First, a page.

European Air Ambulance is sometimes called upon to make patient transfers over extremely long distances. Just such a case was presented when a client requested the transfer of a patient from Korea to the UK.
When a client contacted European Air Ambulance in March 2015 with a request to transfer a patient from Seoul in South Korea to the United Kingdom, EAA’s mission control centre immediately started calculating the flight path and logistics required for such a long-distance operation. The flight would require two crews, one already positioned in Novosibirsk in Siberia for a take over on the return leg from Seoul. This would also require all crew to be in possession of valid Russian multi-entry visas.
EAA’s response to the client was to position aircraft and offer a flight five days after the initial request was made. EAA received a full medical report from the hospital in Seoul just 30 minutes after the mission was confirmed. The patient, who had been travelling in Korea, had been admitted to hospital in several days prior to the request suffering from a myocardial infarction. His condition though serious was stable and fit to fly.
Mission control centre then launched requests via third parties to obtain appropriate overflight permits for Belarus, Russia and China as well as landing permits for Russia, Korea, Mongolia and the UK, all of which arrived within 36 hours.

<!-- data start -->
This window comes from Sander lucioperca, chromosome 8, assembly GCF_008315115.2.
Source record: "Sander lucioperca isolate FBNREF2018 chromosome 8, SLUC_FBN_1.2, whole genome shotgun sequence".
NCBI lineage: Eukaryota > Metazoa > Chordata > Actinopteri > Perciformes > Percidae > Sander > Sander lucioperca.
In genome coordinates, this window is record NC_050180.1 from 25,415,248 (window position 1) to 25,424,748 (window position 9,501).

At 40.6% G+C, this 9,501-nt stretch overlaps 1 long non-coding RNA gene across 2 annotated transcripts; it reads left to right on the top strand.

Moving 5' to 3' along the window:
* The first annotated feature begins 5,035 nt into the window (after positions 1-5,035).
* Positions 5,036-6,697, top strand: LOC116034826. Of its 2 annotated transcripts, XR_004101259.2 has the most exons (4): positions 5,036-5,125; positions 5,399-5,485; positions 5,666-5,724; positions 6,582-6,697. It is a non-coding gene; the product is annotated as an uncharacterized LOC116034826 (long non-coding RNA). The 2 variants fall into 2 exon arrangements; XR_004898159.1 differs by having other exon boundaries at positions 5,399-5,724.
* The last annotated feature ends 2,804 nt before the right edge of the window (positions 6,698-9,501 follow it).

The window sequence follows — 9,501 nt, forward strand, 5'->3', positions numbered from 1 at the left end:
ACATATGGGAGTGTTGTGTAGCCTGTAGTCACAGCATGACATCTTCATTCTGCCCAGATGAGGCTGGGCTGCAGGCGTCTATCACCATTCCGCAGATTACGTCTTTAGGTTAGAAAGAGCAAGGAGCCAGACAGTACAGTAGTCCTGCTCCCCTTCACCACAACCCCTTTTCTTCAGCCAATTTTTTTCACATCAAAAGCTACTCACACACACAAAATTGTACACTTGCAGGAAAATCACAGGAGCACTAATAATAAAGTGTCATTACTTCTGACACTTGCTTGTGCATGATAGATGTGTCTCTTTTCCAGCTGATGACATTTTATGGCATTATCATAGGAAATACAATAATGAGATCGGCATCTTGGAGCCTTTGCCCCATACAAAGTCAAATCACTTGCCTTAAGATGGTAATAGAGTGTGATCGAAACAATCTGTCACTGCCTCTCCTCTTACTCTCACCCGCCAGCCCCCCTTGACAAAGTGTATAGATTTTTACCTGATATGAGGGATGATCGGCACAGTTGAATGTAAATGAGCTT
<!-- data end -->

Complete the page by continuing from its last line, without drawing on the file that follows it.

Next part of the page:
Two days before the patient transfer, EAA’s Lear Jet 45XR air ambulance headed out of Luxembourg for an overnight stop in Novosibirsk via a fuel stop in Moscow. One crew, made up of a pilot, co-pilot, doctor and flight nurse, then went on to Seoul via Irkutsk, and overnighted in the Korean capital before the patient pick up the next day. As reported by the medical crew in Seoul, the patient was stable under medication and was placed on a respirator and under mild sedation in the air ambulance. The air ambulance returned to Novosibirsk via a fuel stop in Ulumbator in Mongolia.
The fresh crew that had been resting in Novosibirsk, then took over the aircraft and flew to the UK via Nizhny Novgorod. The patient remained sedated and showed no signs of stress reaction.
The mission experienced some bad weather and the crew soon realized that by the time the Lear Jet 45XR would reach its scheduled airport in the UK it would be closed. An alternate landing airport was quickly found, requiring just a 15 minute longer ambulance transfer to the destination hospital. The patient was handed over in stable condition and even showed signs of respiratory improvement by the time he was taken on the final leg of his long journey to the UK hospital.